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Clydesdales/Athenas (200+ lb / 91+ kg) Looking to lose that spare tire? Ideal weight 200+? Frustrated being a large cyclist in a sport geared for the ultra-light? Learn about the bikes and parts that can take the abuse of a heavier cyclist, how to keep your body going while losing the weight, and get support from others who've been successful.

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Old 06-02-08, 11:45 PM   #1
albertinnyc
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Do 29er's taco easier than non-29'ers?

Did a search for 29ers in this forum, found several references, most from last year, one seemed to indicate that 29er wheels might be built beefier than the standard wheels. Anybody know if, a year later, this is still the case?

As I look for a bike, a good friend is talking me into a 29er MTB. My concern was that I'm a clyde, he's not. And I started thinking, the bigger diameter a wheel is, perhaps the more likely it is to taco.

I didn't seem to find anything negative about the 29ers, actually just positive vibes.

Any words of wisdom for a big guy (300# 6'3) on a 29er?

Thanks again!!
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Old 06-03-08, 12:19 AM   #2
goldfishin
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smaller wheels are more agile.
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Old 06-03-08, 05:58 AM   #3
ang1sgt
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I ride a Gary Fisher Paragon 29r. This bike has the new Rhythm Wheel set and has held up very very well. When I started back riding this year I was at 256 lbs and I was going off curbs, doing some jumps and bunny hops with NO rim deflection. Even at my weight, I can run the tires at a much LOWER pressure than I used to on a 26 inch MTB. Off-Road I run 35 psi front and rear.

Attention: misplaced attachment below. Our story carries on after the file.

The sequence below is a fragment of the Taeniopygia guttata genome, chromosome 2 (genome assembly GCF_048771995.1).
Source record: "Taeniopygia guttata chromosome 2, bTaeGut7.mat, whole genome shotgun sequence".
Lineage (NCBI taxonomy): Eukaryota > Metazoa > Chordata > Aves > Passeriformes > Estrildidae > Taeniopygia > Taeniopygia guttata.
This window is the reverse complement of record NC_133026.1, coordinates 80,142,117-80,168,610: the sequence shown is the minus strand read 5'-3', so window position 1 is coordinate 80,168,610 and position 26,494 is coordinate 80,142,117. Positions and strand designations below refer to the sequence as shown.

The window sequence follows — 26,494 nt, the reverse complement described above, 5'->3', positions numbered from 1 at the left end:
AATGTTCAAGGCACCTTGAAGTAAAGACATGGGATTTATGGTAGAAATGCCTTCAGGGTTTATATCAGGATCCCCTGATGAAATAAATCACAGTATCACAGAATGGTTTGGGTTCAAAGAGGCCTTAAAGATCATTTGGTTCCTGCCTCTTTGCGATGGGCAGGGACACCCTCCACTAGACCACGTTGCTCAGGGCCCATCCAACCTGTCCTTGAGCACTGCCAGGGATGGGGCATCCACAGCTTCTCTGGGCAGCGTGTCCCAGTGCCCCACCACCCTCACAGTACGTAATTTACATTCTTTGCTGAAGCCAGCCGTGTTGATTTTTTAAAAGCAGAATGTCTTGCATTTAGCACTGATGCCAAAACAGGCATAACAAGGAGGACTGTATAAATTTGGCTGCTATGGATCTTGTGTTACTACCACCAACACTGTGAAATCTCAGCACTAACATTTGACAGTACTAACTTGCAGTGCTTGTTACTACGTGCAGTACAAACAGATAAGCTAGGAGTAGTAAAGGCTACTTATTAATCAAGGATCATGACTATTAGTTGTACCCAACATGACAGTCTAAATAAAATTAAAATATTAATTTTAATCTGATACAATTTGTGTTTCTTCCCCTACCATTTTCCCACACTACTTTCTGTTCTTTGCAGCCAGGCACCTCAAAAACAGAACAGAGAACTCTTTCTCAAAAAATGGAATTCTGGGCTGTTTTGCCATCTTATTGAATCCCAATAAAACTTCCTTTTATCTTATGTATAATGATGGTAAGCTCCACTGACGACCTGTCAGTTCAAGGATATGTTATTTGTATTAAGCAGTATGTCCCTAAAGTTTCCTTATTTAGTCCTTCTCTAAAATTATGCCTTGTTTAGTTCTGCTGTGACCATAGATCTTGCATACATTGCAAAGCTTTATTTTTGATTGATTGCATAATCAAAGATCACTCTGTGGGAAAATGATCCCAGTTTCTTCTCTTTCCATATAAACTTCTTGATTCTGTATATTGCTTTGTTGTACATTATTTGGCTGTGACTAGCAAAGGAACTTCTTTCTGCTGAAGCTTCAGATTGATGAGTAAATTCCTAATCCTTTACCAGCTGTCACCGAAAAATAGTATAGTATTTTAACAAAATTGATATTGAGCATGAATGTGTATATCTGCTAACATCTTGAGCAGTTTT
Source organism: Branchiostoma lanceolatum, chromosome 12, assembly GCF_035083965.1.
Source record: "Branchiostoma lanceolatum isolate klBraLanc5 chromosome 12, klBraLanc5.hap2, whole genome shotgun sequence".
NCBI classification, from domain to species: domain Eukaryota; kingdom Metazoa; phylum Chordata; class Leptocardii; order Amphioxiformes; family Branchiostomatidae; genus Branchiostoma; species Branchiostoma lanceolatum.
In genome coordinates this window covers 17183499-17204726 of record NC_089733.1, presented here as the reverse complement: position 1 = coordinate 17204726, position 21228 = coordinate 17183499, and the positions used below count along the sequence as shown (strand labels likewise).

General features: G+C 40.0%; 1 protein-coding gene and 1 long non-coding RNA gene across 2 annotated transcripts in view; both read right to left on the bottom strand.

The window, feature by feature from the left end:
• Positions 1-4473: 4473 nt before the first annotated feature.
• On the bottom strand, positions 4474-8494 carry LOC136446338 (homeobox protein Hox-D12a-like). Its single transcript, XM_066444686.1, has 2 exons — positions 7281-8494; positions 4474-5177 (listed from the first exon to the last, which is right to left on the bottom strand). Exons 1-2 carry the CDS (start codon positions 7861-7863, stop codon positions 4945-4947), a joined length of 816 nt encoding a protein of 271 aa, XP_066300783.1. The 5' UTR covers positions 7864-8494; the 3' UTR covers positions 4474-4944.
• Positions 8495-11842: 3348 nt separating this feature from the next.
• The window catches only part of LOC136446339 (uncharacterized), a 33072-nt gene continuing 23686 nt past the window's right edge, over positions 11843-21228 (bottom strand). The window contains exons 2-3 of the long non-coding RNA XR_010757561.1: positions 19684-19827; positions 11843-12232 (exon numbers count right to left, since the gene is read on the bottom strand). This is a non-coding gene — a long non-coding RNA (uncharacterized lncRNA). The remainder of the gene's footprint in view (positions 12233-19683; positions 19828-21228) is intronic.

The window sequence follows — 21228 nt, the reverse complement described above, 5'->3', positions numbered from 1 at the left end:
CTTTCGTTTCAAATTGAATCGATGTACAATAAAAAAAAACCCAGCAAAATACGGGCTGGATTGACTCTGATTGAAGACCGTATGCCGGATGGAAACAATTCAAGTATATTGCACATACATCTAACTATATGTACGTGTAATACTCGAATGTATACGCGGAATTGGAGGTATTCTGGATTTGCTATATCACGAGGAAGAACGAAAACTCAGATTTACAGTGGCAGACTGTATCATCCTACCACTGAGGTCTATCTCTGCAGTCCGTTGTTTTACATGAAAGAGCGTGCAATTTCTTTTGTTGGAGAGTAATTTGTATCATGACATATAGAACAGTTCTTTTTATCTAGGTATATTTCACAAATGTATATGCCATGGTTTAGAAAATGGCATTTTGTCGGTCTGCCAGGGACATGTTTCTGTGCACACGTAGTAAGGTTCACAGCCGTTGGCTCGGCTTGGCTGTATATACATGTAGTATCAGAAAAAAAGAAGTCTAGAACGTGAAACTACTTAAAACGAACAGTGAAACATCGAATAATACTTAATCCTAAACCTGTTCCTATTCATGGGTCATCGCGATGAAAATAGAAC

I have run the stock rubber as well as some Bontrager Hardcase High Pressure 700c X 38 mm street tires on these rims. This bike with those tires on it make for a very quick durable Hybrid!

At your heigth, a 29r' makes more sense. You will find that the fit on the bike will be better and once used to the larger wheels and their differences, you will come to appreciate the 29r craze as something that works for you.
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Old 06-03-08, 04:33 PM   #4
c_m_shooter
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In theory yes they would, but most of the stories I have heard that ended up with a taco'd wheel were not the wheels fault. It would be a crash or landing wrong from a jump that causes a taco'd wheel, not just riding along.
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Old 06-03-08, 07:24 PM   #5
Godzilla33
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Well I just purchased a Specialized Rockhopper Disc 29ER at my LBS and the tech and there wheel guy had no issues with a guy my size riding one (I'm 6'2" and close to 500 pounds) I love the 29ER so far the only suggestion the guys at the LBS had for me was to keep up on my maintenance and tune ups (my LBS gave me 2 years worth of tune ups with the purchase so I say yes try a 29ER and develop a good working relationship with your LBS
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